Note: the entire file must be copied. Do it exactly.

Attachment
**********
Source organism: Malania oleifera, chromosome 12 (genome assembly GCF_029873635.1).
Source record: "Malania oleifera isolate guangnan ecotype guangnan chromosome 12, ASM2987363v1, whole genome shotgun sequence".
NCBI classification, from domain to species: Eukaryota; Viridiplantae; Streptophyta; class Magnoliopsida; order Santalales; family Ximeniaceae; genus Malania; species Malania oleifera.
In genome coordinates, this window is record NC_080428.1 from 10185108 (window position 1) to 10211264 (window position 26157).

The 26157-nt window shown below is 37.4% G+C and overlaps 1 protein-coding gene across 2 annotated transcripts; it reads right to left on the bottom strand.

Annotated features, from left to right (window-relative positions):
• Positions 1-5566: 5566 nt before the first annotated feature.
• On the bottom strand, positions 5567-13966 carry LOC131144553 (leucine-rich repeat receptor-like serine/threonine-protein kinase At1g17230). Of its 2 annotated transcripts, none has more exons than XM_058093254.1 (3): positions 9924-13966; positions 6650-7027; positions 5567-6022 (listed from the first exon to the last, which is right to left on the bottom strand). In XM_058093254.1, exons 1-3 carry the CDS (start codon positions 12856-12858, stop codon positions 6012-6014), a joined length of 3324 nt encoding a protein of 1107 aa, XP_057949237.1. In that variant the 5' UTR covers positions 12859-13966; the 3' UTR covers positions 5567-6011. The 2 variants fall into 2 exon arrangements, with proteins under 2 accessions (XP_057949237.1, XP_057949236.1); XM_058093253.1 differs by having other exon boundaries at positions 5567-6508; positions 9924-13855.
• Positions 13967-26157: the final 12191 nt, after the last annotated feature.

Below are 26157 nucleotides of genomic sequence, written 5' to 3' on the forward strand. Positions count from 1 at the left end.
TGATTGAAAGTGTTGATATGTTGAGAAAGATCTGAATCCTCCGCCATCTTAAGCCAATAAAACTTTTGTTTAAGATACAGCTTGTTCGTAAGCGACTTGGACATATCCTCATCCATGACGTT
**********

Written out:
Source organism: Malania oleifera, chromosome 12 (genome assembly GCF_029873635.1).
Source record: "Malania oleifera isolate guangnan ecotype guangnan chromosome 12, ASM2987363v1, whole genome shotgun sequence".
NCBI classification, from domain to species: Eukaryota; Viridiplantae; Streptophyta; class Magnoliopsida; order Santalales; family Ximeniaceae; genus Malania; species Malania oleifera.
In genome coordinates, this window is record NC_080428.1 from 10185108 (window position 1) to 10211264 (window position 26157).

The 26157-nt window shown below is 37.4% G+C and overlaps 1 protein-coding gene across 2 annotated transcripts; it reads right to left on the bottom strand.

Annotated features, from left to right (window-relative positions):
• Positions 1-5566: 5566 nt before the first annotated feature.
• On the bottom strand, positions 5567-13966 carry LOC131144553 (leucine-rich repeat receptor-like serine/threonine-protein kinase At1g17230). Of its 2 annotated transcripts, none has more exons than XM_058093254.1 (3): positions 9924-13966; positions 6650-7027; positions 5567-6022 (listed from the first exon to the last, which is right to left on the bottom strand). In XM_058093254.1, exons 1-3 carry the CDS (start codon positions 12856-12858, stop codon positions 6012-6014), a joined length of 3324 nt encoding a protein of 1107 aa, XP_057949237.1. In that variant the 5' UTR covers positions 12859-13966; the 3' UTR covers positions 5567-6011. The 2 variants fall into 2 exon arrangements, with proteins under 2 accessions (XP_057949237.1, XP_057949236.1); XM_058093253.1 differs by having other exon boundaries at positions 5567-6508; positions 9924-13855.
• Positions 13967-26157: the final 12191 nt, after the last annotated feature.

Below are 26157 nucleotides of genomic sequence, written 5' to 3' on the forward strand. Positions count from 1 at the left end.
TGATTGAAAGTGTTGATATGTTGAGAAAGATCTGAATCCTCCGCCATCTTAAGCCAATAAAACTTTTGTTTAAGATACAGCTTGTTCGTAAGCGACTTGGACATATCCTCATCCATGACGTT